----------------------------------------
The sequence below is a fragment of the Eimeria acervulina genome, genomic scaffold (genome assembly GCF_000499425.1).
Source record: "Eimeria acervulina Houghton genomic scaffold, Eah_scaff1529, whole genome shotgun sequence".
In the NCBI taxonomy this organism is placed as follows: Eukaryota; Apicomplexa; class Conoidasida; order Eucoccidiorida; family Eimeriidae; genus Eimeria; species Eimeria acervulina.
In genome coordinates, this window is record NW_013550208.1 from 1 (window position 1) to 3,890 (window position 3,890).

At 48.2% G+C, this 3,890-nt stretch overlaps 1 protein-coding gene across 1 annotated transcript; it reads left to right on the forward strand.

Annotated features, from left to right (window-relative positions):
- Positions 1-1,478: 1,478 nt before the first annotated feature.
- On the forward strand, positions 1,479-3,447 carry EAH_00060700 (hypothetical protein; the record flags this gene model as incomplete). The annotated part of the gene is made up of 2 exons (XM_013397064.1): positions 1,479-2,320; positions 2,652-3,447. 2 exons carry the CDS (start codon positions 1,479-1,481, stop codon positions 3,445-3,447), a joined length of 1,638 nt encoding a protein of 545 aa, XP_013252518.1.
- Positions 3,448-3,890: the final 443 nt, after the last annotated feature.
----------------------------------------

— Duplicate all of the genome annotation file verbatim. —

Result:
The sequence below is a fragment of the Eimeria acervulina genome, genomic scaffold (genome assembly GCF_000499425.1).
Source record: "Eimeria acervulina Houghton genomic scaffold, Eah_scaff1529, whole genome shotgun sequence".
In the NCBI taxonomy this organism is placed as follows: Eukaryota; Apicomplexa; class Conoidasida; order Eucoccidiorida; family Eimeriidae; genus Eimeria; species Eimeria acervulina.
In genome coordinates, this window is record NW_013550208.1 from 1 (window position 1) to 3,890 (window position 3,890).

At 48.2% G+C, this 3,890-nt stretch overlaps 1 protein-coding gene across 1 annotated transcript; it reads left to right on the forward strand.

Annotated features, from left to right (window-relative positions):
- Positions 1-1,478: 1,478 nt before the first annotated feature.
- On the forward strand, positions 1,479-3,447 carry EAH_00060700 (hypothetical protein; the record flags this gene model as incomplete). The annotated part of the gene is made up of 2 exons (XM_013397064.1): positions 1,479-2,320; positions 2,652-3,447. 2 exons carry the CDS (start codon positions 1,479-1,481, stop codon positions 3,445-3,447), a joined length of 1,638 nt encoding a protein of 545 aa, XP_013252518.1.
- Positions 3,448-3,890: the final 443 nt, after the last annotated feature.